The national lockdown has led to financially constrained
households leaving numerous tenants unable to afford their rent. In these
trying times, disputes can arise between a tenant and a landlord and tenants
can seek council from the Rental Housing Tribunal (RHT).
Consisting of members who have been appointed by the
Provincial Minister of Housing, with experience in housing management,
development and rental housing, the RHT is tasked with the implementation of
the Rental Housing Act and it assists in resolving these disputes. The RHT
deals with all aspects relating to a tenancy, such as verbal or written lease
agreement disputes, the rights and duties of each party, deposit refunds,
rental defaults, damage to a rental property, utilities, evictions and house
rules to name a few.
Adrian Goslett, Regional Director and CEO of RE/MAX of
Southern Africa says the primary function of the RHT is to mediate and to
settle disputes that tenants and landlords cannot resolve amicably.
“The RHT will inform both landlords and tenants of both
their rights and obligations regarding the Rental Housing Act and it will then
investigate and mediate the situation at hand to reach a resolution by making
recommendations to the relevant parties” he says.
Anyone with a vested interest in a rental property may lodge
a complaint with the RHT. The service that the RHT provides is free to
landlords and tenants and each party may represent themselves in the matter
with no need to incur legal costs.
“Lodging a complaint requires the petitioner to contact
the relevant RHT office that has authority in the area in which the home is
situated. Legislation dictates that the complaint must be in writing. The
provincial offices each have different complaint forms on which the complaints
are to be lodged. The complaints can be lodged by either registered mail or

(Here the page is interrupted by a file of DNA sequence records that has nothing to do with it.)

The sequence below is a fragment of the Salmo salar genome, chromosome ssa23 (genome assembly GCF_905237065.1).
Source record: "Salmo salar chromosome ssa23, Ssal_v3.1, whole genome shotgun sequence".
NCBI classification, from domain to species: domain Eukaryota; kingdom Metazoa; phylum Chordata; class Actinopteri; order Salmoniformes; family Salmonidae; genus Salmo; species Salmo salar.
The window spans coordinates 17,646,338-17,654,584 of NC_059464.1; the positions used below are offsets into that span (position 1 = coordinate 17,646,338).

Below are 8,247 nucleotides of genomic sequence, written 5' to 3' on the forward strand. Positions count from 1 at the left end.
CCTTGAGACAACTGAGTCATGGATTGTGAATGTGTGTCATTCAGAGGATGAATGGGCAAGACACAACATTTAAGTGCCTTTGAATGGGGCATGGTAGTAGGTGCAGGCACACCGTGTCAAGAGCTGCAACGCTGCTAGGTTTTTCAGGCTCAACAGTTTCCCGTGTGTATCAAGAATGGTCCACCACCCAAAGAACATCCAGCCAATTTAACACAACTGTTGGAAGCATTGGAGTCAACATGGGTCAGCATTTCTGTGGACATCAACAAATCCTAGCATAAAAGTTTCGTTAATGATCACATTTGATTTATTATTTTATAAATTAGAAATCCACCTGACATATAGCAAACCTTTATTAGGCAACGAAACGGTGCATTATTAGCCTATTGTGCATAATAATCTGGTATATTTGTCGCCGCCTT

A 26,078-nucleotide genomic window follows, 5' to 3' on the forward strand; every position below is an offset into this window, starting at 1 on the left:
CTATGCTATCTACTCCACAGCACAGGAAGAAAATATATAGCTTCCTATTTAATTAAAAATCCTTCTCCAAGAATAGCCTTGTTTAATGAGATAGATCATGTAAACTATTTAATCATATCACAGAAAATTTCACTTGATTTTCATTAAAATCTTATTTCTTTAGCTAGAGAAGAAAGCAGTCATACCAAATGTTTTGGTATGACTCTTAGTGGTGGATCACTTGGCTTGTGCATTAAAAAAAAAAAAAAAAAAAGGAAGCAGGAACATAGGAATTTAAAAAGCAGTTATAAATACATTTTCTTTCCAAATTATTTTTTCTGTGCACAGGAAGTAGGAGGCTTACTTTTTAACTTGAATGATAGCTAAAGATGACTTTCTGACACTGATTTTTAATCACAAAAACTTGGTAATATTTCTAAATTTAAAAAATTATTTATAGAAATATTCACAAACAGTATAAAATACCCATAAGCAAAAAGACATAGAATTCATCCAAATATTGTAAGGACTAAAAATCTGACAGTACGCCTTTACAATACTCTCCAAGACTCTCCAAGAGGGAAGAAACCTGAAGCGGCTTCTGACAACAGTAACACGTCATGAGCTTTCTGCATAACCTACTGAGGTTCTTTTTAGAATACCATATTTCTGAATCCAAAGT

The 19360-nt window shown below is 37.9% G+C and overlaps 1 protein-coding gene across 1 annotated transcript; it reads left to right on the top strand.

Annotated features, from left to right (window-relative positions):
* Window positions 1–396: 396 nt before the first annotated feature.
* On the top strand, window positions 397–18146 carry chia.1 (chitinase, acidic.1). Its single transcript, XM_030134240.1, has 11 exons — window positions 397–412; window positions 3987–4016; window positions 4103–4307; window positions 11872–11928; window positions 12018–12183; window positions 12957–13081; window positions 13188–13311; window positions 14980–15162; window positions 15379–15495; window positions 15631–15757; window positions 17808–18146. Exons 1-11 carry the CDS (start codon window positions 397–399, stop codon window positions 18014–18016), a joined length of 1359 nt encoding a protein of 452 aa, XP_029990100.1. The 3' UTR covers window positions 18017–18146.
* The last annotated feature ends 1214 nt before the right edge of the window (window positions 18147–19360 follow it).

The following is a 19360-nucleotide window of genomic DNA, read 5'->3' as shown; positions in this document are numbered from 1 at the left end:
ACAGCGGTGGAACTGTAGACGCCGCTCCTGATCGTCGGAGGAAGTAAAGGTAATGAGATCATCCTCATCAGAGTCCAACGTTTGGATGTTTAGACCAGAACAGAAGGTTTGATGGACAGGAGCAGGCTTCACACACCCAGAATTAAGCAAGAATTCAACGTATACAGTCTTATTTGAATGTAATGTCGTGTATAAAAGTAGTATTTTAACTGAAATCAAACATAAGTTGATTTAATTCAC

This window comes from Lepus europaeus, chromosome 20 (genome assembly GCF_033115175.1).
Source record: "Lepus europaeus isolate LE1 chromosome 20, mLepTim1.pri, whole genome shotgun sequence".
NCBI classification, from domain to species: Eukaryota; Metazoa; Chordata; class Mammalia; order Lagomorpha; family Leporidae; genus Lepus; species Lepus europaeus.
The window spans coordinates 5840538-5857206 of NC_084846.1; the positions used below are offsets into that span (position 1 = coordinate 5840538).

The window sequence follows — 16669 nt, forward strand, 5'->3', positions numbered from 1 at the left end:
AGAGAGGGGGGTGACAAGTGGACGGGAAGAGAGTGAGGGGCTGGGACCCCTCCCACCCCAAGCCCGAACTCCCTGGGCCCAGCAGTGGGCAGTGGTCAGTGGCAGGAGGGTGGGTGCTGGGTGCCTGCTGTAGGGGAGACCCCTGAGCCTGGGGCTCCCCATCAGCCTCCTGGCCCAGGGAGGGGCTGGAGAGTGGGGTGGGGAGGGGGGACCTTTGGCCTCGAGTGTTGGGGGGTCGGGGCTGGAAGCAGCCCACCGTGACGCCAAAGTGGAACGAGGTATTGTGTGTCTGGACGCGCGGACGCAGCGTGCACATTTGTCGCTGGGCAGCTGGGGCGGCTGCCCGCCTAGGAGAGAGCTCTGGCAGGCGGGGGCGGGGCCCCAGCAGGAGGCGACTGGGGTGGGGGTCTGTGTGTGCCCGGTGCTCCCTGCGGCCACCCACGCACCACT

fax. It is advisable that once the complaint has been submitted, the
complainant follows up to ensure that it reached the right person,” Goslett
Once a case has been opened, a reference number will be
allocated to the matter before a preliminary investigation is conducted. The
investigation will be to determine whether the complaint relates to a dispute which
may constitute an unfair practice. This must be determined within thirty days
of receiving the complaint. To define this, the RHT may require additional
information from either the complainant or the respondent. In certain
instances, an inspector may be appointed to inspect the property in question to
compile a report on the complaint.
Goslett says that if the investigation deems that there was
an unfair practice, all parties will be informed in writing that the case has
been opened and a date and time has been set for mediation.
“The mediation is an informal, confidential meeting where
the landlord and tenant will meet to discuss their issues in the presence of a
trained, experienced mediator. The mediator will remain impartial and will
assist the parties to come to a mutually acceptable solution to their problem.
The landlord and tenant will be the ones who make the final decision with
regards to the mediation agreement – not the mediator. Once the parties have
reached an agreement, it is possible for the agreement to be made an order of
the court. If no agreement is reached at the informal mediation, the
matter will be referred to a formal hearing for the ruling,” he explains.
“In these trying times, the RHT can be incredibly helpful
to resolve disputes without incurring massive legal fees” he concludes.
Source: Propertywheel.co.za | https://propertywheel.co.za/2020/08/the-role-of-the-rental-housing-tribunal-for-tenants-and-landlords/